Capeweed (Arctotheca calendula) can be a troublesome weed in pastures, crops and gardens in Tasmania. The woolly covering on capeweed seeds stores water, and under certain weather conditions can give cape weed a ‘head start’ in spring, resulting in the alarming vistas of yellow blooms that can be seen in some parts of Tasmania.
Don’t despair! Capeweed does not compete well with established vegetation, and it requires bare soil to germinate. The best way to prevent a capeweed infestation (and infestations of other annual weeds) is to maintain healthy vegetation cover in your pasture, lawn or garden.
Existing infestations can be controlled by manually removing, spraying or ploughing plants, then replacing them with the species you want. Sowing or planting after controlling annual weeds is important, as leaving the soil bare will only lead to re-infestation!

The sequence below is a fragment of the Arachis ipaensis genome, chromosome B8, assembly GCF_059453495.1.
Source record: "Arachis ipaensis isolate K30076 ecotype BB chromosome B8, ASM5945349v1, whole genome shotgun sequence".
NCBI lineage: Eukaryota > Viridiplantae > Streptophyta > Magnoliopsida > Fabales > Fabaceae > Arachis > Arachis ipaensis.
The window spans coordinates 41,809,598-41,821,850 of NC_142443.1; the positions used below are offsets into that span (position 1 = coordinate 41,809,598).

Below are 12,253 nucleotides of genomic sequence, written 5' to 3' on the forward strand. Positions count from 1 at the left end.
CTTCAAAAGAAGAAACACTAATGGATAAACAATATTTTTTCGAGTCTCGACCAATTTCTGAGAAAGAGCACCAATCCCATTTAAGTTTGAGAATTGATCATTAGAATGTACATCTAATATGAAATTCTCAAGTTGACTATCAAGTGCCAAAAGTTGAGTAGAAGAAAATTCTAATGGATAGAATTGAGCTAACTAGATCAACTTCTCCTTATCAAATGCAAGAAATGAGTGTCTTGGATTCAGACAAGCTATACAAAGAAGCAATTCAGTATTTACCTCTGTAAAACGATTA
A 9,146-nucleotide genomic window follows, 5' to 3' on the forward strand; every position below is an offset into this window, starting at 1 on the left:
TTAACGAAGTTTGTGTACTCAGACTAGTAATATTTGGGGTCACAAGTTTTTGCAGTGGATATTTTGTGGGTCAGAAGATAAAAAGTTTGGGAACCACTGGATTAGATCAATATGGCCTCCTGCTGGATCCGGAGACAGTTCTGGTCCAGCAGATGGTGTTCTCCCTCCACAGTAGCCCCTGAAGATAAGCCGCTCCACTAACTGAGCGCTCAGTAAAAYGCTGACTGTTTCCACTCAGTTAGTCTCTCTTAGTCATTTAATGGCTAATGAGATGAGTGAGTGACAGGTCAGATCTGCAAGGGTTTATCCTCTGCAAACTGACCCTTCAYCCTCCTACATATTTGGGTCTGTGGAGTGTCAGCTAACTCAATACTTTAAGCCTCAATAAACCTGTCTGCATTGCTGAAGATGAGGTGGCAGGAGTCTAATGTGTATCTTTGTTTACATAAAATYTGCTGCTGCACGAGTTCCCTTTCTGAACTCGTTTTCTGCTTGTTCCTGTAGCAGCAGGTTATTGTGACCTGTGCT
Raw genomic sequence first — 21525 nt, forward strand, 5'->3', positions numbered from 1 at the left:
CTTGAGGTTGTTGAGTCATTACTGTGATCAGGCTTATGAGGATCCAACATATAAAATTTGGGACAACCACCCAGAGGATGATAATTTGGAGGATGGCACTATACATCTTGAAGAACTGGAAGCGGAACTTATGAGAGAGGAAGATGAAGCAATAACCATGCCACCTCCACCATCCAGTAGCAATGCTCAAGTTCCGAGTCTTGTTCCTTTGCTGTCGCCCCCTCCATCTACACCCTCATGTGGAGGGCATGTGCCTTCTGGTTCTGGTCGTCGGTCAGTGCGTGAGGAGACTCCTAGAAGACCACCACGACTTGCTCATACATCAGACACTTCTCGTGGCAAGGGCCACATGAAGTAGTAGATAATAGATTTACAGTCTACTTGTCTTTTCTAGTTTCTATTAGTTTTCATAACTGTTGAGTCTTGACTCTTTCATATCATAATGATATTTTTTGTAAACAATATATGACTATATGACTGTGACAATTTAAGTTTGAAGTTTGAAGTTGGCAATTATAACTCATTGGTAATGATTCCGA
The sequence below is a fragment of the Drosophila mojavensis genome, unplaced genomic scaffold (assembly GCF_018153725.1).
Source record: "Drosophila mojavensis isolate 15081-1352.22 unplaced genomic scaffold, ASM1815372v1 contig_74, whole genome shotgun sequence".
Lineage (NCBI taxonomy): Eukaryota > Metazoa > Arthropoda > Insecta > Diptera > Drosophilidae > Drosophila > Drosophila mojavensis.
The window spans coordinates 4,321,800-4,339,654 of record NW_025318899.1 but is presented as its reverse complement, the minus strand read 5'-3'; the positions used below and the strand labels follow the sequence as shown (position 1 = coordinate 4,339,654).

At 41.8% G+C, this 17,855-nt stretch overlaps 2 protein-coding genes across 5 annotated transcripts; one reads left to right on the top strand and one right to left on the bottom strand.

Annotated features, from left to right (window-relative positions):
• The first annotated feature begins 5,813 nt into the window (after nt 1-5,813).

Have you seen it?
- Seedlings appear in autumn and grow into a rosette of leaves close to the ground
- The underside of capeweed leaves are near-white and covered by a thick mat of short hairs
- Yellow, daisy-like flowers with dark centres appear in late spring and early summer Capeweed dies off in the hotter summer months, leaving bare ground primed for weed invasion!
You can help keep this weed under control.
For advice on how to manage this weed:
Weed Management Officer
(03) 6264 9439
Find out more about Weeds in the Huon Valley